Story by Jamie Oliver
Jamie gave an interview to his friends on Myspace after Jamie’s Ministry of Food aired in the UK. The interview also outlines what Jamie’s wish list was for the Ministry of Food to succeed at that time.
So, now the series has ended, and I feel really proud of it. I know that some people in Rotherham felt the first programme depicted them in a bad light but it was never intended to be Rotherham-specific or class-specific. My group were from all sorts of backgrounds. Definitely Natasha and Claire needed the most help at the beginning but all the class were eating the same kind of food when I met them. Hopefully when we got into programmes 2, 3 and 4, the people of Rotherham realised that it was a beautiful snapshot of both Rotherham and of Great Britain today. It has shown that with just a little bit of help and access to good information, you can make a massive difference to someone’s life.
What annoyed me about some of the criticism I received was the claim that I’d chosen clichéd characters. I can swear to you that that was not the case. Ask anyone who works in the National Health Service and they’ll tell you that they see ten times worse on a regular basis. I think that sometimes people don’t like to admit what is happening around them. I know I’ve presented a balanced snapshot of what is happening in a lot of homes around the country. I did this documentary because I wanted to get people thinking and I think it’s definitely done that.
My proudest moment from the experience has been witnessing the complete transformation of my class. Seeing them become really enthusiastic about cooking, so much so that they were all inspired to teach their friends has been amazing. To see the transformation of people like Mick, Claire and Natasha, was so important and inspiring for me because these projects can be hard and they make you question yourself and what it is that you’re trying to achieve. To see my class Passing It On so incredibly well to their friends and then see those friends in turn Passing It On again, was just absolute proof that you can make brilliant things happen.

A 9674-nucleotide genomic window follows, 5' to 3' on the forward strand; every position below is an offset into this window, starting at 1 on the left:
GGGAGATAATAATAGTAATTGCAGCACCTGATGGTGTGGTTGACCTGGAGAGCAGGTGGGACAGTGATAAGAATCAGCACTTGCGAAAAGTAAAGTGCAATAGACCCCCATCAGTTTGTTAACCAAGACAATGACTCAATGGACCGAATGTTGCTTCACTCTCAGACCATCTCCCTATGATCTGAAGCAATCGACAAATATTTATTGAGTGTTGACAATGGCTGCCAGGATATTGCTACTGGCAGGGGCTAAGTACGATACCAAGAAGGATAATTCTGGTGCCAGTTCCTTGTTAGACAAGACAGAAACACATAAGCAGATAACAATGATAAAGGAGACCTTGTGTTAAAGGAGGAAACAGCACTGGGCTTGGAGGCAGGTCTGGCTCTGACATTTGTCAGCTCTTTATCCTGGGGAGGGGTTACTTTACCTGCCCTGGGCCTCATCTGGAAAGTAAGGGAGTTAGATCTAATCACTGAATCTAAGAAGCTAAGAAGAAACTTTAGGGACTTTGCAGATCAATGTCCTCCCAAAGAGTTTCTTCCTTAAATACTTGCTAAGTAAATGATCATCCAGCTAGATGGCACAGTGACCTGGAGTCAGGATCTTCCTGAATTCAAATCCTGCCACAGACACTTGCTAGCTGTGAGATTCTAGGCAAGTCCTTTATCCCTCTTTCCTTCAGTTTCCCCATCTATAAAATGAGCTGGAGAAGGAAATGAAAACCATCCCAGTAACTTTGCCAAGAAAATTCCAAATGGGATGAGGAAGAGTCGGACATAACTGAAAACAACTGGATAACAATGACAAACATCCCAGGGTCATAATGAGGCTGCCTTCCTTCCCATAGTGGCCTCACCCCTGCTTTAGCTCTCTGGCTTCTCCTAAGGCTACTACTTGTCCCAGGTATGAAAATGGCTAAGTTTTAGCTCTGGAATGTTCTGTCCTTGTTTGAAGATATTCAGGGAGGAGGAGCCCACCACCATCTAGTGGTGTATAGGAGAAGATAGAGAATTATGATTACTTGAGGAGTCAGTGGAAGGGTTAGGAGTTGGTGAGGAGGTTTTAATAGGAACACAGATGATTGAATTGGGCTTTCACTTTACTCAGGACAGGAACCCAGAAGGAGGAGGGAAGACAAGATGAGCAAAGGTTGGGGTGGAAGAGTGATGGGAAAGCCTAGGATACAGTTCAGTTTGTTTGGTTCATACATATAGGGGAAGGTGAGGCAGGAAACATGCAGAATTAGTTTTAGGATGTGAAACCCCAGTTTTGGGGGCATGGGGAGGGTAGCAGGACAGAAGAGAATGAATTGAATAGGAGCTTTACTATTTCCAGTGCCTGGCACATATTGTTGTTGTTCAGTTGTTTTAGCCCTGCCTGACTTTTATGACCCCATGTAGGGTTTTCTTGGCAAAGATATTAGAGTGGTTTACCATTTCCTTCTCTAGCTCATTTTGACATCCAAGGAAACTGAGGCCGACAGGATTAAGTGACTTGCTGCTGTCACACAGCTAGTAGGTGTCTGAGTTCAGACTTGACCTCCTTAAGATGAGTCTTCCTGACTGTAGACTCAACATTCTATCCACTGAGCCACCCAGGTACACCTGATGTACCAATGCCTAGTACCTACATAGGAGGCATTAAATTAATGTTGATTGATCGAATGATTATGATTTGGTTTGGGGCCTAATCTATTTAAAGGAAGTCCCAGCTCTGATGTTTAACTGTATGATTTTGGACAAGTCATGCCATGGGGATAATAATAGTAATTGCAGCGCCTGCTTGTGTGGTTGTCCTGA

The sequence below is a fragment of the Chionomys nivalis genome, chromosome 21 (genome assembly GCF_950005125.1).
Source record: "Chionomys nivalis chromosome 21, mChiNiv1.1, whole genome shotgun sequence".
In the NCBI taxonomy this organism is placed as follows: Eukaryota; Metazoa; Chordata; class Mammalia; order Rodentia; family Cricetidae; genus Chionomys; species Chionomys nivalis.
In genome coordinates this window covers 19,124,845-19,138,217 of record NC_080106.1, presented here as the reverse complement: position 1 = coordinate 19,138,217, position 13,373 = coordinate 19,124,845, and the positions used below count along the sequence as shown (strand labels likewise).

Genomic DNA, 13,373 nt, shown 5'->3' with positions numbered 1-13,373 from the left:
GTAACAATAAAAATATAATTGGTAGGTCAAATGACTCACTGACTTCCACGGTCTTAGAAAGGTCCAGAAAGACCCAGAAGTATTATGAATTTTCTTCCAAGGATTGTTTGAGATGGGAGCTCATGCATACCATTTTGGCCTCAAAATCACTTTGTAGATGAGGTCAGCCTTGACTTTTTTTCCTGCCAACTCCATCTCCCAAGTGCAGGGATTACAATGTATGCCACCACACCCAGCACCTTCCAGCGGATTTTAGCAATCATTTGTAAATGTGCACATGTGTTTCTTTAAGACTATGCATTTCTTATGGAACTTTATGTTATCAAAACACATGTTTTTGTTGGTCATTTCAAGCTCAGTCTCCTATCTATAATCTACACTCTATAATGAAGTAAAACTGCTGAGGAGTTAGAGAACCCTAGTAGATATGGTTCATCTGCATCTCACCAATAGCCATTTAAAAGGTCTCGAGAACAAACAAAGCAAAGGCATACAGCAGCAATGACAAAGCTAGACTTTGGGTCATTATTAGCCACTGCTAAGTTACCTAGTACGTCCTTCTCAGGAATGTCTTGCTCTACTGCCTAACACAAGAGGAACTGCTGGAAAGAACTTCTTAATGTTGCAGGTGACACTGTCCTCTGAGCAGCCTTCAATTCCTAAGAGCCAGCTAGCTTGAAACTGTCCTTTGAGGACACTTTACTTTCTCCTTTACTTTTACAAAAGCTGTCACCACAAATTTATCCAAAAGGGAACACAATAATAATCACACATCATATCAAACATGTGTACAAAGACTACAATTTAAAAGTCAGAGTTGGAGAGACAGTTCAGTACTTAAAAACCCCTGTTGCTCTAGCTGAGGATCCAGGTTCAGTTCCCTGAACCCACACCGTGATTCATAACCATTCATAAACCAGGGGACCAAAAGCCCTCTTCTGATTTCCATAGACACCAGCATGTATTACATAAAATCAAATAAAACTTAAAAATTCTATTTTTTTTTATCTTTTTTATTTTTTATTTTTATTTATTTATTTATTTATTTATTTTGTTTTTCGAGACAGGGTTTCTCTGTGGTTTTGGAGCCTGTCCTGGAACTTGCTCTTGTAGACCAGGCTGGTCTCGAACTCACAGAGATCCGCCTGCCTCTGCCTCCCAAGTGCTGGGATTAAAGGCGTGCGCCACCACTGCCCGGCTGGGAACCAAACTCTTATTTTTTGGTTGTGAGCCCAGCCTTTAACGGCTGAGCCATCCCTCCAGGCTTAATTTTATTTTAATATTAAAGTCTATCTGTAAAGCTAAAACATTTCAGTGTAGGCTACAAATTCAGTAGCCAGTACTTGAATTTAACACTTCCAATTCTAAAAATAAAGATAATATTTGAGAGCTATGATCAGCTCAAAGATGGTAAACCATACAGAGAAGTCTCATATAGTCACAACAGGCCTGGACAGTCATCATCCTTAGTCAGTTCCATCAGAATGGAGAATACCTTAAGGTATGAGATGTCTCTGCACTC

I was asked recently if I could be granted three wishes for Ministry, what would they be? I’ve been thinking about it and my wishes are:
Wish number one: The government to support the setting up of a Ministry of Food headquarters in every town in the UK. My strategy would mean there would be long term change, and I think that within 3 to 5 years the centres would have done their job and could be used for other things. I do think that the next 5 years are incredibly important to the health of the UK. The decisions that we, and the government, make now will affect what happens to us in the next 10 to 15 years, and will really make an impact on the health of our kids.
Wish number two: The government to not only commit to teaching every child how to cook at school, but to back this up with a really clear strategy that ensures this is done properly. All classes need to be relevant and engaging, and teachers need to feel empowered to teach them. We need to start giving teachers the love that they deserve. The number of home economics teachers is dwindling and I think this is because they have been unloved and unappreciated for many years.
My third wish would be, and this is the most important one really, that every member of the public would be inspired to Pass It On in some way, shape or form. In my view, to be an incredible person, to be an incredible family member, to be an incredible citizen, all you need to do is to pass on some basic recipes to a handful of friends and family that can’t cook, once every two weeks, over a six-month period. That would really make a radical, radical difference. Pass It On really can work, as we’ve seen in Rotherham, but everyone has to do their bit to make it happen. I hope my show has demonstrated that it can be fun, easy and cheap to do, and that one person’s effort can make a huge difference.
Love Jamie O x